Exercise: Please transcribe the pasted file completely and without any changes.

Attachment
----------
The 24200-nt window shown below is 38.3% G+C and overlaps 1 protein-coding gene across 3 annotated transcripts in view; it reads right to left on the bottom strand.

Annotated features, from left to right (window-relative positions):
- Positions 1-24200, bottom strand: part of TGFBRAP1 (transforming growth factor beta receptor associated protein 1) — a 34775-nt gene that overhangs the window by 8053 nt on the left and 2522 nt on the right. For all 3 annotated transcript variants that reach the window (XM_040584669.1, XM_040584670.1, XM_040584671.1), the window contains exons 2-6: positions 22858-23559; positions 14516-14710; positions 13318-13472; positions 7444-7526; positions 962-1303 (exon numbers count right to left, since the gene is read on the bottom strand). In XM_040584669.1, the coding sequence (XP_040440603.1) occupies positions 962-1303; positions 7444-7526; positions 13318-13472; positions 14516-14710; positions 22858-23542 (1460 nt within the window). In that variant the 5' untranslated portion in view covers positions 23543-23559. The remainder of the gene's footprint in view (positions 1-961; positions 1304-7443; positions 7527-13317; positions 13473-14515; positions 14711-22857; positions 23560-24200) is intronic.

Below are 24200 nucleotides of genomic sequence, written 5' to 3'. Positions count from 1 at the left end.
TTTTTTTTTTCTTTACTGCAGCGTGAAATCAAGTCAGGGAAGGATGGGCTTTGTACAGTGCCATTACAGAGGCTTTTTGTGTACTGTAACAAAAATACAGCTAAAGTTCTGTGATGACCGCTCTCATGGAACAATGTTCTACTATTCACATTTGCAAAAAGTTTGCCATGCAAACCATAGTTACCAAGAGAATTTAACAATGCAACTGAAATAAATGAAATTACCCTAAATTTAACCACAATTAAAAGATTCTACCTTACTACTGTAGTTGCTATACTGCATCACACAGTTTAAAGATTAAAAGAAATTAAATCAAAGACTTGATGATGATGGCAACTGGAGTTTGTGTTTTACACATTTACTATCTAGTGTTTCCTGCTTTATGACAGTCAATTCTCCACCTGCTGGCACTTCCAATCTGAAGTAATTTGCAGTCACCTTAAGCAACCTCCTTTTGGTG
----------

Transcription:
The 24200-nt window shown below is 38.3% G+C and overlaps 1 protein-coding gene across 3 annotated transcripts in view; it reads right to left on the bottom strand.

Annotated features, from left to right (window-relative positions):
- Positions 1-24200, bottom strand: part of TGFBRAP1 (transforming growth factor beta receptor associated protein 1) — a 34775-nt gene that overhangs the window by 8053 nt on the left and 2522 nt on the right. For all 3 annotated transcript variants that reach the window (XM_040584669.1, XM_040584670.1, XM_040584671.1), the window contains exons 2-6: positions 22858-23559; positions 14516-14710; positions 13318-13472; positions 7444-7526; positions 962-1303 (exon numbers count right to left, since the gene is read on the bottom strand). In XM_040584669.1, the coding sequence (XP_040440603.1) occupies positions 962-1303; positions 7444-7526; positions 13318-13472; positions 14516-14710; positions 22858-23542 (1460 nt within the window). In that variant the 5' untranslated portion in view covers positions 23543-23559. The remainder of the gene's footprint in view (positions 1-961; positions 1304-7443; positions 7527-13317; positions 13473-14515; positions 14711-22857; positions 23560-24200) is intronic.

Below are 24200 nucleotides of genomic sequence, written 5' to 3'. Positions count from 1 at the left end.
TTTTTTTTTTCTTTACTGCAGCGTGAAATCAAGTCAGGGAAGGATGGGCTTTGTACAGTGCCATTACAGAGGCTTTTTGTGTACTGTAACAAAAATACAGCTAAAGTTCTGTGATGACCGCTCTCATGGAACAATGTTCTACTATTCACATTTGCAAAAAGTTTGCCATGCAAACCATAGTTACCAAGAGAATTTAACAATGCAACTGAAATAAATGAAATTACCCTAAATTTAACCACAATTAAAAGATTCTACCTTACTACTGTAGTTGCTATACTGCATCACACAGTTTAAAGATTAAAAGAAATTAAATCAAAGACTTGATGATGATGGCAACTGGAGTTTGTGTTTTACACATTTACTATCTAGTGTTTCCTGCTTTATGACAGTCAATTCTCCACCTGCTGGCACTTCCAATCTGAAGTAATTTGCAGTCACCTTAAGCAACCTCCTTTTGGTG